December 7, 2019

Insight and Clarity

Abbie Shindler specializes in legal transactions that enable those in need of an ally, quite often women on the precipice of a new beginning — a wedding, divorce or widowhood.

(Photo: Attorney Abbie Shindler)

By Victoria Kertz, California Business Journal.

Estate planning. Conservatorships. Prenuptial agreements. All topics that the average person spends very little time thinking about — and for good reason. They’re exceedingly complicated and perhaps you don’t really need one … Until you do. That’s when panic sets in and an attorney is needed asap.

Enter Abbie Shindler of Buchalter Law, a master in navigating the legal forest.

“Growing up,” Shindler says, “I always enjoyed helping people. That was my passion.” Friends, family and animals, Shindler was their advocate when they were in need. She would go on to gather hands-on experience as a Judicial Extern to the Honorable Colin Campbell from The Superior Court of Arizona, learning her way around a courtroom and finding a passion for probate administration (the judicial process for validating last will and testaments). She earned her J.D. at California Western School of Law in San Diego and her B.A. Magna Cum Laude from the University of Arizona.

Now, as a mother of two and in her 20th year of practicing law, Shindler works at one of the nation’s most respected firms, Buchalter, and specializes in legal transactions that enable her to advise those in need of an ally, quite often women who find themselves on the precipice of a new beginning; a wedding, a divorce or widowhood.

Shindler uses her own life experiences as a mother to offer expert counsel with the invaluable qualities of comfortability, confidence and perspective. “I often represent the female party,” she says. “I have to find a balance with work and family myself, so I can give other women good advice.”

Much of Shindler’s work centers around protecting women from financial ruin in a variety of circumstances. Career women, she notes, need to be protected if they give up their career to get married and raise children through prenuptial agreements. But it’s not a quick process. When a wedding date is quickly approaching and a couple is not seeing eye-to-eye on certain details, she gives them a task to complete.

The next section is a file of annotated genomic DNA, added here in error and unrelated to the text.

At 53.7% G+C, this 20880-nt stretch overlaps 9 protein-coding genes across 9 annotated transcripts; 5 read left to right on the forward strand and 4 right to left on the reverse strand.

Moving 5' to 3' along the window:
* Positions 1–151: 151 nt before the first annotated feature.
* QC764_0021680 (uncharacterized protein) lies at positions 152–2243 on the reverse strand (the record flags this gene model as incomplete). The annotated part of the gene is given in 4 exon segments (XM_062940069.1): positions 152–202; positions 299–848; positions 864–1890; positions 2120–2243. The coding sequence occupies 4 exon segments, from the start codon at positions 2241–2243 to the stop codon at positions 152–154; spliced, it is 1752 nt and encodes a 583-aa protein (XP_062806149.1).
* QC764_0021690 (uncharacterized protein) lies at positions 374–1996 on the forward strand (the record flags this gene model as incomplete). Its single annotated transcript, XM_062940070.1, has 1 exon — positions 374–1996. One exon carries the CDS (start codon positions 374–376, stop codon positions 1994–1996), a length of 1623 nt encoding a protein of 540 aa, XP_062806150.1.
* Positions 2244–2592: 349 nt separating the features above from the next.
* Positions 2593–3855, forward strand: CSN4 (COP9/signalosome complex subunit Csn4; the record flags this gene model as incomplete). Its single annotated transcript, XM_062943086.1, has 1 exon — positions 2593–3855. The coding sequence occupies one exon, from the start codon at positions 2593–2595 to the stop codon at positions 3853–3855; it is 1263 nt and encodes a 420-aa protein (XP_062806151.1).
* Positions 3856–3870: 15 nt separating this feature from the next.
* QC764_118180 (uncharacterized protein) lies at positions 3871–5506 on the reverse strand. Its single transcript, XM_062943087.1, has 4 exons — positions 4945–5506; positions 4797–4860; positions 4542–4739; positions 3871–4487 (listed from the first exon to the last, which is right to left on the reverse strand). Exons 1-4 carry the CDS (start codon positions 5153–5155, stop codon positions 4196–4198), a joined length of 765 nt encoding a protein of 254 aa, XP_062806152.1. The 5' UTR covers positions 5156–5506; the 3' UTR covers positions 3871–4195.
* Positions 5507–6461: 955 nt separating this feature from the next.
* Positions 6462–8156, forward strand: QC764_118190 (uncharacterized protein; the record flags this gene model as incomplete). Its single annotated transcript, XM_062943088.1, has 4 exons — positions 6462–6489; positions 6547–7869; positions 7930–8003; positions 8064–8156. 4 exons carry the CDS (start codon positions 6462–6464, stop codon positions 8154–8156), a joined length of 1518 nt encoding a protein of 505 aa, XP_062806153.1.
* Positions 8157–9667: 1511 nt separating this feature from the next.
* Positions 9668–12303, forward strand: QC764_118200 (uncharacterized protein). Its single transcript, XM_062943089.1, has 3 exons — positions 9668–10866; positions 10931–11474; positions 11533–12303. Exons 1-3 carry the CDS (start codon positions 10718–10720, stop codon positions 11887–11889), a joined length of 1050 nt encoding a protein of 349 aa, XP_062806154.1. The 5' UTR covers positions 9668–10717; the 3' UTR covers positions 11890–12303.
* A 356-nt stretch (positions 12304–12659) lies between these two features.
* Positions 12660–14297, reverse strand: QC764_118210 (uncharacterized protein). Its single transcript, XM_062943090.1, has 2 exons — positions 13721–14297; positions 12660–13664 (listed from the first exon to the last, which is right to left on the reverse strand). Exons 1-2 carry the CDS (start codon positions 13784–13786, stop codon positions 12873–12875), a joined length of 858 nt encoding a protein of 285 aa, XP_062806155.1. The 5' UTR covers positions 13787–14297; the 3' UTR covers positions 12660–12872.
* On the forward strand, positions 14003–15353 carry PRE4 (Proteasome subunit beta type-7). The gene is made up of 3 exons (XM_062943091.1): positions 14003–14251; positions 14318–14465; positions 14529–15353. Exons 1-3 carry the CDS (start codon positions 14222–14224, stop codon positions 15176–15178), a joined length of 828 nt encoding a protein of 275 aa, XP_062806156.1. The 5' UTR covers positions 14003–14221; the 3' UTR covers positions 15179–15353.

“Communicate,” she says boldly. “I always encourage my clients to talk among themselves and then come back to me. It’s more productive. When parties don’t communicate, that’s when issues will never be resolved. Communication is key. And don’t wait until the last minute. Initiate the process well in advance, so you’re not rushed to sign,” Shindler says.

“Sometimes people are in a bad situation because they fail to communicate in the first place. In these types of scenarios, I provide a questionnaire for clients to review with discussion points or a checklist for them to talk amongst themselves that will allow them to open the doors to communicate and prioritize their wishes.  This approach typically works so they can move forward with resolving their issues.”

When Shindler works with widows, she understands that some of them have never dealt with finances on their own and need someone to walk them through a litany of processes. “I do a lot of hand-holding and advising as to the best strategies for each client’s unique situation,” she says. Her clients are always embarking on a new journey and sometimes an unwelcome one at that.

“My focus with my clients is to get them to feel comfortable working with an attorney. Some people try to avoid working with lawyers,” she says with a knowing laugh, “so comfort is important in my area of practice. They trust me with their personal issues in life — assets, finance, legacy. Comfort is critical.”

One of her objectives is providing clients with the confidence they need to get through a trying situation. One example of how she goes above and beyond the usual attorney relationship is with new widows, particularly those who are new to legal or financial management.

“They’re often in the dark on finances,” she says. “They need someone to guide them through the process — and make them feel comfortable. Once they gain my trust with all the support I provide, I always tell my clients that they can call me their ‘family attorney.’ Whether it’s personal or business, I am there for them.”

It’s one less big thing to worry about with Shindler, who’s not only ultra responsive, but also a subject-matter expert in challenging transactions like prenuptial agreements and estate planning. “Having that type of experience, it helps to advise future clients,” she says. “You know when something worked one time, but not another. I always want my clients to know that I will do everything in my power to impart my knowledge and make their experience as flawless as possible.”

Copyright © 2019 California Business Journal. All Rights Reserved.

 

No comments

leave a comment

Editor's Choice

By Becky Holladay, California Business Journal. Fixing the U.S. health care

By Judd Spicer, California Business Journal.When Andrea Servadio relocated to

(Photo: Alexis Katz)By Becky Holladay, California Business Journal.The old model

By Chris Casacchia, California Business Journal.Small business owner Glenn Wilk

By Chris Casacchia, California Business Journal.A 25-year-old entrepreneur from Atlanta

  • Newsletter





  • US Health Share